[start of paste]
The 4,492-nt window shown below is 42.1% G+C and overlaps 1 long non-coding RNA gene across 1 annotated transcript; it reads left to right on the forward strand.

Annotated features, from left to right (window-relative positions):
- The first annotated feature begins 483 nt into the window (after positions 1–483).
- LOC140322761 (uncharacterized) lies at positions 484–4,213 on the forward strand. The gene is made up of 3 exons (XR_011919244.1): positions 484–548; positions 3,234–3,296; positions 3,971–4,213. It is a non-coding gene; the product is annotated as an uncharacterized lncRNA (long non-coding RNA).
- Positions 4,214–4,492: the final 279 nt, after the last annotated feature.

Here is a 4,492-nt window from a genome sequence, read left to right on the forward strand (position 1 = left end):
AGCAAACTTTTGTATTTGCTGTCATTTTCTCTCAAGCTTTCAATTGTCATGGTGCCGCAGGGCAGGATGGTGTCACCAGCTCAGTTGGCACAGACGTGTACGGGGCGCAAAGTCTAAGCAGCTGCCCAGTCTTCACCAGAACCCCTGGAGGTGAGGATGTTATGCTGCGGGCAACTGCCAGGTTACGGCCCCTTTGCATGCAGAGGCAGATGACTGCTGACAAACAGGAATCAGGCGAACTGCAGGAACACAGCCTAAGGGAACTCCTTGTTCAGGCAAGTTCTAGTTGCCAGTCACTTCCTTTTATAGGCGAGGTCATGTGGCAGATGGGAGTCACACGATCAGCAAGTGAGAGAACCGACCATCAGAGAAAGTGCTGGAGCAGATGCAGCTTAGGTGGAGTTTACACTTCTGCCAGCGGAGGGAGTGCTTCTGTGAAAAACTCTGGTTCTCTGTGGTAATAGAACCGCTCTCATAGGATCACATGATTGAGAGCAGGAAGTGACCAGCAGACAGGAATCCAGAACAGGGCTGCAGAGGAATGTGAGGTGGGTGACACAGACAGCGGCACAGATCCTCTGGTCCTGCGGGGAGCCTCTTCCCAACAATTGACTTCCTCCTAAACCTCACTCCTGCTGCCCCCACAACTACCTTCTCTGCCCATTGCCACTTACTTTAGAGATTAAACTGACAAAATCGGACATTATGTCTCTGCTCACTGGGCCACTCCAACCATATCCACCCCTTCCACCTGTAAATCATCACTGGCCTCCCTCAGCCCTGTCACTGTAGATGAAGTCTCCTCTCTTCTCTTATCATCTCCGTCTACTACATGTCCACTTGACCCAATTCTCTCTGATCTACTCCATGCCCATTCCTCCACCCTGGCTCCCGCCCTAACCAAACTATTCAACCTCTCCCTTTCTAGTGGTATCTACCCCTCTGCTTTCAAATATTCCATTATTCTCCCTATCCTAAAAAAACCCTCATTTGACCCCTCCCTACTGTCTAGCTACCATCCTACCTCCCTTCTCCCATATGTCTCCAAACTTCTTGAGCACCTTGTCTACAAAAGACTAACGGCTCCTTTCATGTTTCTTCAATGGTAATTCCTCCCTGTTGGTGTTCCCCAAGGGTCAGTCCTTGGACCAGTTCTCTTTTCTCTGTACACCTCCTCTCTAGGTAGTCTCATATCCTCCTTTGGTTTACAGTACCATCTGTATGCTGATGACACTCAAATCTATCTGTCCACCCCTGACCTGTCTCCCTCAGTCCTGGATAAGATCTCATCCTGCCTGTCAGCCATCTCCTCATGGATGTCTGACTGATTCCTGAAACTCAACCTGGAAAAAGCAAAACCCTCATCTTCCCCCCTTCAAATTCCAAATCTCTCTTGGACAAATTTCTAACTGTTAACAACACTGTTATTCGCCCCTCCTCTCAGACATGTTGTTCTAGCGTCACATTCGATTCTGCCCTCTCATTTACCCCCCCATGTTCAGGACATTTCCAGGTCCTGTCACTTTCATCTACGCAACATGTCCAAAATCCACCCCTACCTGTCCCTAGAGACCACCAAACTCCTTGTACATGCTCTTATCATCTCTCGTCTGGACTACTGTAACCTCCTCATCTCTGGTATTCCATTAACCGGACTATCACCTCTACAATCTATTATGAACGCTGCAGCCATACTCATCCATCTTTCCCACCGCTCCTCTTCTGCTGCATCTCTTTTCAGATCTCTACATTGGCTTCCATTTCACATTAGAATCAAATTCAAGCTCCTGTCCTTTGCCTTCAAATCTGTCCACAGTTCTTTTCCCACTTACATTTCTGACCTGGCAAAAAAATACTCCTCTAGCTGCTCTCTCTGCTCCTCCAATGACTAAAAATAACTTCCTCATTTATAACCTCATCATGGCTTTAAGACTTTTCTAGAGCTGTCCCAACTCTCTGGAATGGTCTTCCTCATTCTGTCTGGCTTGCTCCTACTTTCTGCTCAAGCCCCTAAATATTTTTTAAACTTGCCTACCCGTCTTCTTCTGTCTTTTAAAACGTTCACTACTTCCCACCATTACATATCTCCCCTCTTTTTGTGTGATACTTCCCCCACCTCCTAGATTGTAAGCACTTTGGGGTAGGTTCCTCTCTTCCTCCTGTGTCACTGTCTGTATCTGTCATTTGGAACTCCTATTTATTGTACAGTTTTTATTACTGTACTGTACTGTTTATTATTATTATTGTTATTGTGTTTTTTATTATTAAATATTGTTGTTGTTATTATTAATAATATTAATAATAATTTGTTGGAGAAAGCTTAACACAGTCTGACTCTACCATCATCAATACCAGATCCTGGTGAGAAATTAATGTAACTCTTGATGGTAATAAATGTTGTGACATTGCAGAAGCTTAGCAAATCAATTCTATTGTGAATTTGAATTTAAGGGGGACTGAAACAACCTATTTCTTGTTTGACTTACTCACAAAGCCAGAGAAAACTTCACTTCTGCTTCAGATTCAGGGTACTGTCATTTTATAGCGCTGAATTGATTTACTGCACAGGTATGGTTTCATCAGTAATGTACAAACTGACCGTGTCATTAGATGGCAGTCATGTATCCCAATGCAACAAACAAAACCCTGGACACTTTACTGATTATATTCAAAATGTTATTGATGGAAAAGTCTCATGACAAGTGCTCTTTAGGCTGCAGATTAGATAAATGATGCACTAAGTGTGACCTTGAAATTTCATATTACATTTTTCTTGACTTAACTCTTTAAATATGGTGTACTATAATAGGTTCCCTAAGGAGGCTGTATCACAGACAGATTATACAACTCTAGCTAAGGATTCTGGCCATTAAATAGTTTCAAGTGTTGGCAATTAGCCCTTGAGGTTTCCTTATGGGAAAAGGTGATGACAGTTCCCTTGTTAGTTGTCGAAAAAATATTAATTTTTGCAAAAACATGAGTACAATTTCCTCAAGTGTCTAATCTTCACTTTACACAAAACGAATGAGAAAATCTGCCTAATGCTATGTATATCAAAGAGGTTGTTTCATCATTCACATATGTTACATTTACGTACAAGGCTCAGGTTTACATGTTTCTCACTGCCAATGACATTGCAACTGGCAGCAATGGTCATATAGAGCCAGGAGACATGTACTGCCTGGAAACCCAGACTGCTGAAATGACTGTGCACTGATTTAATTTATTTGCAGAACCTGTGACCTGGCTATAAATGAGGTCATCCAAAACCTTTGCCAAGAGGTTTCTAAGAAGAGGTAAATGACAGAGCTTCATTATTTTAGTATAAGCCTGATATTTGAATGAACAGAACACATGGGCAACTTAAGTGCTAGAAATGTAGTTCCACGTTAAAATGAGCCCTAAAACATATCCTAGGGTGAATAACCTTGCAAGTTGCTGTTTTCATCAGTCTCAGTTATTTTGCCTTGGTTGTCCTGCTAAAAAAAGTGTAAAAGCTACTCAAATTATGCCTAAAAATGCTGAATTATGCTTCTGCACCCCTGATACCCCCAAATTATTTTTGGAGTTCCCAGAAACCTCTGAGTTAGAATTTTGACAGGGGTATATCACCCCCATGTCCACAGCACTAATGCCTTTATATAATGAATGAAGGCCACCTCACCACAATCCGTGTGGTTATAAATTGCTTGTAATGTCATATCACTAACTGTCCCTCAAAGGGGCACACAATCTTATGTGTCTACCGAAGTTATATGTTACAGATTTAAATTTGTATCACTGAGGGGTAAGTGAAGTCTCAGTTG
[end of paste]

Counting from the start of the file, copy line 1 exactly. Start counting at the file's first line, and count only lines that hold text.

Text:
The 4,492-nt window shown below is 42.1% G+C and overlaps 1 long non-coding RNA gene across 1 annotated transcript; it reads left to right on the forward strand.